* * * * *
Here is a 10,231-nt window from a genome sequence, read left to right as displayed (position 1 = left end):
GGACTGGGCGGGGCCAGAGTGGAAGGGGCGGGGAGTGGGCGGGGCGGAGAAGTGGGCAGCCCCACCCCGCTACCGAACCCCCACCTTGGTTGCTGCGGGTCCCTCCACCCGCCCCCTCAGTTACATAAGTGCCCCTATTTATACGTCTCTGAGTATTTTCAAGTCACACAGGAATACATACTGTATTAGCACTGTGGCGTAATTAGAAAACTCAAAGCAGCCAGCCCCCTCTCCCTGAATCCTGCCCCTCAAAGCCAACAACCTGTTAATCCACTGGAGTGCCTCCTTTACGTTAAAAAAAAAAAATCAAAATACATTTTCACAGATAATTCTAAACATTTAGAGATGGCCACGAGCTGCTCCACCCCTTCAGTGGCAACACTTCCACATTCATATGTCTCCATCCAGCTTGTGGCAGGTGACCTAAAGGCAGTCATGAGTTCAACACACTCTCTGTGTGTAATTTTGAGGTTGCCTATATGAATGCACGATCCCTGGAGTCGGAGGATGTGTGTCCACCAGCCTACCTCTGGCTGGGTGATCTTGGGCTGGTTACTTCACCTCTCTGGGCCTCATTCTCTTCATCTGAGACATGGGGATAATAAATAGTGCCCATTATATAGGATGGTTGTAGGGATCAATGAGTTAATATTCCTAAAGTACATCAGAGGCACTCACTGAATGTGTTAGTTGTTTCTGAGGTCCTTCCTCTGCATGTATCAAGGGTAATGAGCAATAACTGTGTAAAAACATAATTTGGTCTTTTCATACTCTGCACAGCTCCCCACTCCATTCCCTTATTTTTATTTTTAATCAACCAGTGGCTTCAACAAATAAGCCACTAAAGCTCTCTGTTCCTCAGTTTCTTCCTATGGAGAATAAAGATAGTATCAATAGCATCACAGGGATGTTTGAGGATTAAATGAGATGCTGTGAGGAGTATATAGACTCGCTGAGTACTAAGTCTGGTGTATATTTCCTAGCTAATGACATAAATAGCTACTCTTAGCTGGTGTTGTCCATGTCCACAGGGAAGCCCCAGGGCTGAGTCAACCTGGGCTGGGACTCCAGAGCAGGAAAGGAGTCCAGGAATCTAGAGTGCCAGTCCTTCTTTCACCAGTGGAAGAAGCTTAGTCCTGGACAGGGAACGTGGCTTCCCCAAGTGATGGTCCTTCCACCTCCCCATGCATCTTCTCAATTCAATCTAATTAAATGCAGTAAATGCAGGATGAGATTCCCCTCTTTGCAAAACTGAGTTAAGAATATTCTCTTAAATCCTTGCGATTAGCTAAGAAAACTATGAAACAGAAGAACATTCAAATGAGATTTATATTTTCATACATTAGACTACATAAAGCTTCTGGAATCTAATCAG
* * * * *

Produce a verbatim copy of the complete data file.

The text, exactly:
Here is a 10,231-nt window from a genome sequence, read left to right as displayed (position 1 = left end):
GGACTGGGCGGGGCCAGAGTGGAAGGGGCGGGGAGTGGGCGGGGCGGAGAAGTGGGCAGCCCCACCCCGCTACCGAACCCCCACCTTGGTTGCTGCGGGTCCCTCCACCCGCCCCCTCAGTTACATAAGTGCCCCTATTTATACGTCTCTGAGTATTTTCAAGTCACACAGGAATACATACTGTATTAGCACTGTGGCGTAATTAGAAAACTCAAAGCAGCCAGCCCCCTCTCCCTGAATCCTGCCCCTCAAAGCCAACAACCTGTTAATCCACTGGAGTGCCTCCTTTACGTTAAAAAAAAAAAATCAAAATACATTTTCACAGATAATTCTAAACATTTAGAGATGGCCACGAGCTGCTCCACCCCTTCAGTGGCAACACTTCCACATTCATATGTCTCCATCCAGCTTGTGGCAGGTGACCTAAAGGCAGTCATGAGTTCAACACACTCTCTGTGTGTAATTTTGAGGTTGCCTATATGAATGCACGATCCCTGGAGTCGGAGGATGTGTGTCCACCAGCCTACCTCTGGCTGGGTGATCTTGGGCTGGTTACTTCACCTCTCTGGGCCTCATTCTCTTCATCTGAGACATGGGGATAATAAATAGTGCCCATTATATAGGATGGTTGTAGGGATCAATGAGTTAATATTCCTAAAGTACATCAGAGGCACTCACTGAATGTGTTAGTTGTTTCTGAGGTCCTTCCTCTGCATGTATCAAGGGTAATGAGCAATAACTGTGTAAAAACATAATTTGGTCTTTTCATACTCTGCACAGCTCCCCACTCCATTCCCTTATTTTTATTTTTAATCAACCAGTGGCTTCAACAAATAAGCCACTAAAGCTCTCTGTTCCTCAGTTTCTTCCTATGGAGAATAAAGATAGTATCAATAGCATCACAGGGATGTTTGAGGATTAAATGAGATGCTGTGAGGAGTATATAGACTCGCTGAGTACTAAGTCTGGTGTATATTTCCTAGCTAATGACATAAATAGCTACTCTTAGCTGGTGTTGTCCATGTCCACAGGGAAGCCCCAGGGCTGAGTCAACCTGGGCTGGGACTCCAGAGCAGGAAAGGAGTCCAGGAATCTAGAGTGCCAGTCCTTCTTTCACCAGTGGAAGAAGCTTAGTCCTGGACAGGGAACGTGGCTTCCCCAAGTGATGGTCCTTCCACCTCCCCATGCATCTTCTCAATTCAATCTAATTAAATGCAGTAAATGCAGGATGAGATTCCCCTCTTTGCAAAACTGAGTTAAGAATATTCTCTTAAATCCTTGCGATTAGCTAAGAAAACTATGAAACAGAAGAACATTCAAATGAGATTTATATTTTCATACATTAGACTACATAAAGCTTCTGGAATCTAATCAG